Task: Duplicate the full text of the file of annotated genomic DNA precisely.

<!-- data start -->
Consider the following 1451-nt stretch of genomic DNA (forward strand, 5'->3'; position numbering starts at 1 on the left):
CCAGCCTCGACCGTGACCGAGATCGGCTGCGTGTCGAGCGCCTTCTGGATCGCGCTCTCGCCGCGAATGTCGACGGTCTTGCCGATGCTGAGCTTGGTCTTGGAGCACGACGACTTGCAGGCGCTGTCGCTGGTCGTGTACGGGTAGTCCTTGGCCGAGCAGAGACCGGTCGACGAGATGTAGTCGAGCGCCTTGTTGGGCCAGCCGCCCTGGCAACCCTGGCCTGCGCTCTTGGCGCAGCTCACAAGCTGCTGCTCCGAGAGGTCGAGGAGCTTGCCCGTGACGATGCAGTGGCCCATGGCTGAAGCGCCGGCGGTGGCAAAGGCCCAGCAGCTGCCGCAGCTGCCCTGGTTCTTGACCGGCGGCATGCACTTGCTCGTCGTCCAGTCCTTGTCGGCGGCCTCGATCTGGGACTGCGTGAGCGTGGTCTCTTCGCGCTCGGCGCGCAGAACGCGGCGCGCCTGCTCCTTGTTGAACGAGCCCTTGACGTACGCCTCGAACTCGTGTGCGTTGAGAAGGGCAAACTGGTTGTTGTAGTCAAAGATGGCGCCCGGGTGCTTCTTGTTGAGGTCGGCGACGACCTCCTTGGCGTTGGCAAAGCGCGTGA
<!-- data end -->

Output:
Consider the following 1451-nt stretch of genomic DNA (forward strand, 5'->3'; position numbering starts at 1 on the left):
CCAGCCTCGACCGTGACCGAGATCGGCTGCGTGTCGAGCGCCTTCTGGATCGCGCTCTCGCCGCGAATGTCGACGGTCTTGCCGATGCTGAGCTTGGTCTTGGAGCACGACGACTTGCAGGCGCTGTCGCTGGTCGTGTACGGGTAGTCCTTGGCCGAGCAGAGACCGGTCGACGAGATGTAGTCGAGCGCCTTGTTGGGCCAGCCGCCCTGGCAACCCTGGCCTGCGCTCTTGGCGCAGCTCACAAGCTGCTGCTCCGAGAGGTCGAGGAGCTTGCCCGTGACGATGCAGTGGCCCATGGCTGAAGCGCCGGCGGTGGCAAAGGCCCAGCAGCTGCCGCAGCTGCCCTGGTTCTTGACCGGCGGCATGCACTTGCTCGTCGTCCAGTCCTTGTCGGCGGCCTCGATCTGGGACTGCGTGAGCGTGGTCTCTTCGCGCTCGGCGCGCAGAACGCGGCGCGCCTGCTCCTTGTTGAACGAGCCCTTGACGTACGCCTCGAACTCGTGTGCGTTGAGAAGGGCAAACTGGTTGTTGTAGTCAAAGATGGCGCCCGGGTGCTTCTTGTTGAGGTCGGCGACGACCTCCTTGGCGTTGGCAAAGCGCGTGA